This Solution answers the post, Thinking Out of the Box post found here:


Amarillo Slim Hustles the Hustlers.

Excerpts from Amarillo Slim in a World Full of Fat People by Amarillo Slim Preston

Bobby Riggs, the 1939 Wimbledon Tennis Champion tried to hustle Amarillo Slim in Ping Pong. Riggs was looking to bust Slim’s skinny ass.

Slim tells the story, “I told Riggs I would play him in Ping Pong straight up with one stipulation: that I got to choose the paddles.

“We both use the same paddle?” Bobby asked.


“So when you show up with two of the same paddles,
can I get my choice of which one of them?”

“Yessir, so long as I can bring the paddles.”

Bobby thought I was pulling a schoolboy’s scam—that it was a weight thing or that one of the paddles was hollow or something. But once I told him that he could choose whichever of the two paddles he wanted to use, he couldn’t post his money fast enough.

We bet $10,000 and agreed to play at two o’clock the next day. Before I left, just to avoid any misunderstanding, I confirmed the bet: We were to play a game of Ping Pong to twenty-one, each using the paddles of my choosing.

I showed up the next day at the Bel Air Country Club ready to wage battle. When Bobby asked to see the paddles, I reached into my satchel and handed him two skillets, the exact same weight and size, and told him he could use either one. Now, Bobby was about as coordinated an athlete that ever lived, but he was swinging that skillet like a fry cook on speed. It wasn’t until I had him buried that he started to get the hand of that skillet, but it wasn’t soon enough. I won the game 21-8, and it could have been much worse.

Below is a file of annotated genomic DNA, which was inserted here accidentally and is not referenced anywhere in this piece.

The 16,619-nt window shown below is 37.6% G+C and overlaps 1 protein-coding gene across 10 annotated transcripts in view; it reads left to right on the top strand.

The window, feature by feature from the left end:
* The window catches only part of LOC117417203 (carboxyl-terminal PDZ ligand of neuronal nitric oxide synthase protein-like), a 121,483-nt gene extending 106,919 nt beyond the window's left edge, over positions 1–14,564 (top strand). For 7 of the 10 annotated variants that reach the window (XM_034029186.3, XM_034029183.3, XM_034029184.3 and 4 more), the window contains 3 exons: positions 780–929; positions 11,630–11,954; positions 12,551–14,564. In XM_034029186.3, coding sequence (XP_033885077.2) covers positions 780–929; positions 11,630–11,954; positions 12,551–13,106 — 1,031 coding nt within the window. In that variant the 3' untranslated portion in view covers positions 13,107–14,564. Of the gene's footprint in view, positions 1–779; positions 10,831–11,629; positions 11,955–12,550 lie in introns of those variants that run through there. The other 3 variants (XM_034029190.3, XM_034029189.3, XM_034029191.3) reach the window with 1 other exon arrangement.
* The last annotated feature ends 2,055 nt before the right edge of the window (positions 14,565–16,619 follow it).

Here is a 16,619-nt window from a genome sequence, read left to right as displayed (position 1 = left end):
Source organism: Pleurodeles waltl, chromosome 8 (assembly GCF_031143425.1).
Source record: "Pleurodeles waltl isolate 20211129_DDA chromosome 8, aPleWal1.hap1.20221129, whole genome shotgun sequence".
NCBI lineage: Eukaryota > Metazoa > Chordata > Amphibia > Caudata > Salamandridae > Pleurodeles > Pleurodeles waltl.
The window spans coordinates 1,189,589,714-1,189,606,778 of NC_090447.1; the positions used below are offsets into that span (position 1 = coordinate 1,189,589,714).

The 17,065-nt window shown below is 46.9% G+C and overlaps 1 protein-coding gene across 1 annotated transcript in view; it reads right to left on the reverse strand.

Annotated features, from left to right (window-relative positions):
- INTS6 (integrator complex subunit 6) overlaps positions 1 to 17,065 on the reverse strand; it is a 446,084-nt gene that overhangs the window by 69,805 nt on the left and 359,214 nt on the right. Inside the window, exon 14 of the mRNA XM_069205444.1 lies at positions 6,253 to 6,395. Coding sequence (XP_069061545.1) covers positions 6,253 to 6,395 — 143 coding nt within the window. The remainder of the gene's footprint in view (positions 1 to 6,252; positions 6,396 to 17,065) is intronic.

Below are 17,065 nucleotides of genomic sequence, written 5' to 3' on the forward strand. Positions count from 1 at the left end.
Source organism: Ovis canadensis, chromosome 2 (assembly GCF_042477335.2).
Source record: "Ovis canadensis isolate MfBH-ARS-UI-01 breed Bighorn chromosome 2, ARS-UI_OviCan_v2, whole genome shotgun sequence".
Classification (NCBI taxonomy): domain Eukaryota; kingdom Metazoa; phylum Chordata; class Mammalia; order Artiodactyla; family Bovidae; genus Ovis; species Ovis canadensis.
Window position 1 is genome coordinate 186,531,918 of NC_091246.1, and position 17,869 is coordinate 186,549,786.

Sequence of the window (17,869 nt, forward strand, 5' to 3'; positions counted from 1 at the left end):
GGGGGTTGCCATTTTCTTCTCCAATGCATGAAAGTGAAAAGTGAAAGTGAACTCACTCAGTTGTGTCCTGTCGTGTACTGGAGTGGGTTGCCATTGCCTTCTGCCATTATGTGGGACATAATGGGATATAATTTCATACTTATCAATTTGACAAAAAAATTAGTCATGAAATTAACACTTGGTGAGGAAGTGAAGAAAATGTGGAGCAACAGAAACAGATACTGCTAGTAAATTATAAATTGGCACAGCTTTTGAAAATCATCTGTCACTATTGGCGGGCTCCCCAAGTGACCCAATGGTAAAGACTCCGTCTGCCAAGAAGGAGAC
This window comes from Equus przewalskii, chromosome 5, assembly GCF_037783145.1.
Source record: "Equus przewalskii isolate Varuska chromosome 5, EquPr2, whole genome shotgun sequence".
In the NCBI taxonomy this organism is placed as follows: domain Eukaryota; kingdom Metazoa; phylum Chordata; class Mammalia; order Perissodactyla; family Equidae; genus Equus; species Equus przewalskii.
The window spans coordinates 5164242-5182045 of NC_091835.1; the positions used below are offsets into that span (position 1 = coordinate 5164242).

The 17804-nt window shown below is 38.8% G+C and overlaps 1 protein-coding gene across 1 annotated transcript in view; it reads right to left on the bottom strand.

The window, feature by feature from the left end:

Once again I proved that you can make a living beating a champion just by using your head instead of your ass. The easiest person in the world to hustle is a hustler, and Bobby had taken the bait like a country hog after town slop. You see, I had been practicing with that skillet since I saw him in Houston, and after I collected the money, I shook Bobby’s hand and we both had a good laugh.

Naturally, word spread like wildfire about old Slim fleecing Bobby Riggs, and seven or eight months after it happened, I was in Knoxville, Tennessee, at an American Legion club, to play some poker. There were quite a few wise guys there, including a man named Lefty, who said to me, “Slim that was a pretty good thing you did, playing Ping-Pong with Riggs.” Then Lefty said to me, “I’ve got a buddy that can beat you at Ping-Pong.”

“You haven’t got a buddy who can beat me if I choose the paddles,” I said.

Now, this guy knew how I beat Bobby. The whole world knew how I beat Bobby. And I knew he knew it, so I couldn’t just set up a match to play with skillets, now, could I?

I knew I had to find a way to relieve old Lefty of his money.